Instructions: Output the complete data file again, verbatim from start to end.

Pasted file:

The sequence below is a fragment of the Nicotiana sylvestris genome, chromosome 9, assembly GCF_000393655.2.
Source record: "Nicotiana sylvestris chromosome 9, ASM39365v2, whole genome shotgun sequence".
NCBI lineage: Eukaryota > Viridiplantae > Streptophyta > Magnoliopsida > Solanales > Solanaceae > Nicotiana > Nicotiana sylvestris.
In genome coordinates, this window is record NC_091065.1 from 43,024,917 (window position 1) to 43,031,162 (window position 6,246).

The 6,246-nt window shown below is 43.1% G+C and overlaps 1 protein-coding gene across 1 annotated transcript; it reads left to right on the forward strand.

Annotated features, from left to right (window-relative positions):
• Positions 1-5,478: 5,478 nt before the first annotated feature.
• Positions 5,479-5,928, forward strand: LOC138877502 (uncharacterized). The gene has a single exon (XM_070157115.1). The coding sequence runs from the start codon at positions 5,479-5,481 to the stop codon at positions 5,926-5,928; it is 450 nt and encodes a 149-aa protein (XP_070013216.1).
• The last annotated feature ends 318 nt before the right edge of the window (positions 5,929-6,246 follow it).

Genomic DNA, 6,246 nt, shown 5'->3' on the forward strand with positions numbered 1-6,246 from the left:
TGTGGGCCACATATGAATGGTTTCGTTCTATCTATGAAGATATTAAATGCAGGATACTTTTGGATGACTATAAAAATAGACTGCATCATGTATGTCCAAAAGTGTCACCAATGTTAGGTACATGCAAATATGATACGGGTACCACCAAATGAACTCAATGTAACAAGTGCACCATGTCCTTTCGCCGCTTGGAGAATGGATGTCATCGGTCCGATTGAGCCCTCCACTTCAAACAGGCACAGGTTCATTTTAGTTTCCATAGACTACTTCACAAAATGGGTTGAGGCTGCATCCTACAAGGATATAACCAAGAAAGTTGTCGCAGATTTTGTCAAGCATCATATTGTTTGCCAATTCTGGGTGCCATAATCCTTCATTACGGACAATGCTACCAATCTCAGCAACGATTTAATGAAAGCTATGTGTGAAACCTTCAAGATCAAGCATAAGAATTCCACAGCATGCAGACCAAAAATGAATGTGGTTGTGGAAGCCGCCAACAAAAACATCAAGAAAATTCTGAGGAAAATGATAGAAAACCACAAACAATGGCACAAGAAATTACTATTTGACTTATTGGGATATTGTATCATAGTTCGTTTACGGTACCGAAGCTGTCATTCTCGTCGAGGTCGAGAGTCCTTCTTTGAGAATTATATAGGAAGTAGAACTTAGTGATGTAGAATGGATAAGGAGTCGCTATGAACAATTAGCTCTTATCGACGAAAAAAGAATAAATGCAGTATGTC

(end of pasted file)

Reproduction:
The sequence below is a fragment of the Nicotiana sylvestris genome, chromosome 9, assembly GCF_000393655.2.
Source record: "Nicotiana sylvestris chromosome 9, ASM39365v2, whole genome shotgun sequence".
NCBI lineage: Eukaryota > Viridiplantae > Streptophyta > Magnoliopsida > Solanales > Solanaceae > Nicotiana > Nicotiana sylvestris.
In genome coordinates, this window is record NC_091065.1 from 43,024,917 (window position 1) to 43,031,162 (window position 6,246).

The 6,246-nt window shown below is 43.1% G+C and overlaps 1 protein-coding gene across 1 annotated transcript; it reads left to right on the forward strand.

Annotated features, from left to right (window-relative positions):
• Positions 1-5,478: 5,478 nt before the first annotated feature.
• Positions 5,479-5,928, forward strand: LOC138877502 (uncharacterized). The gene has a single exon (XM_070157115.1). The coding sequence runs from the start codon at positions 5,479-5,481 to the stop codon at positions 5,926-5,928; it is 450 nt and encodes a 149-aa protein (XP_070013216.1).
• The last annotated feature ends 318 nt before the right edge of the window (positions 5,929-6,246 follow it).

Genomic DNA, 6,246 nt, shown 5'->3' on the forward strand with positions numbered 1-6,246 from the left:
TGTGGGCCACATATGAATGGTTTCGTTCTATCTATGAAGATATTAAATGCAGGATACTTTTGGATGACTATAAAAATAGACTGCATCATGTATGTCCAAAAGTGTCACCAATGTTAGGTACATGCAAATATGATACGGGTACCACCAAATGAACTCAATGTAACAAGTGCACCATGTCCTTTCGCCGCTTGGAGAATGGATGTCATCGGTCCGATTGAGCCCTCCACTTCAAACAGGCACAGGTTCATTTTAGTTTCCATAGACTACTTCACAAAATGGGTTGAGGCTGCATCCTACAAGGATATAACCAAGAAAGTTGTCGCAGATTTTGTCAAGCATCATATTGTTTGCCAATTCTGGGTGCCATAATCCTTCATTACGGACAATGCTACCAATCTCAGCAACGATTTAATGAAAGCTATGTGTGAAACCTTCAAGATCAAGCATAAGAATTCCACAGCATGCAGACCAAAAATGAATGTGGTTGTGGAAGCCGCCAACAAAAACATCAAGAAAATTCTGAGGAAAATGATAGAAAACCACAAACAATGGCACAAGAAATTACTATTTGACTTATTGGGATATTGTATCATAGTTCGTTTACGGTACCGAAGCTGTCATTCTCGTCGAGGTCGAGAGTCCTTCTTTGAGAATTATATAGGAAGTAGAACTTAGTGATGTAGAATGGATAAGGAGTCGCTATGAACAATTAGCTCTTATCGACGAAAAAAGAATAAATGCAGTATGTC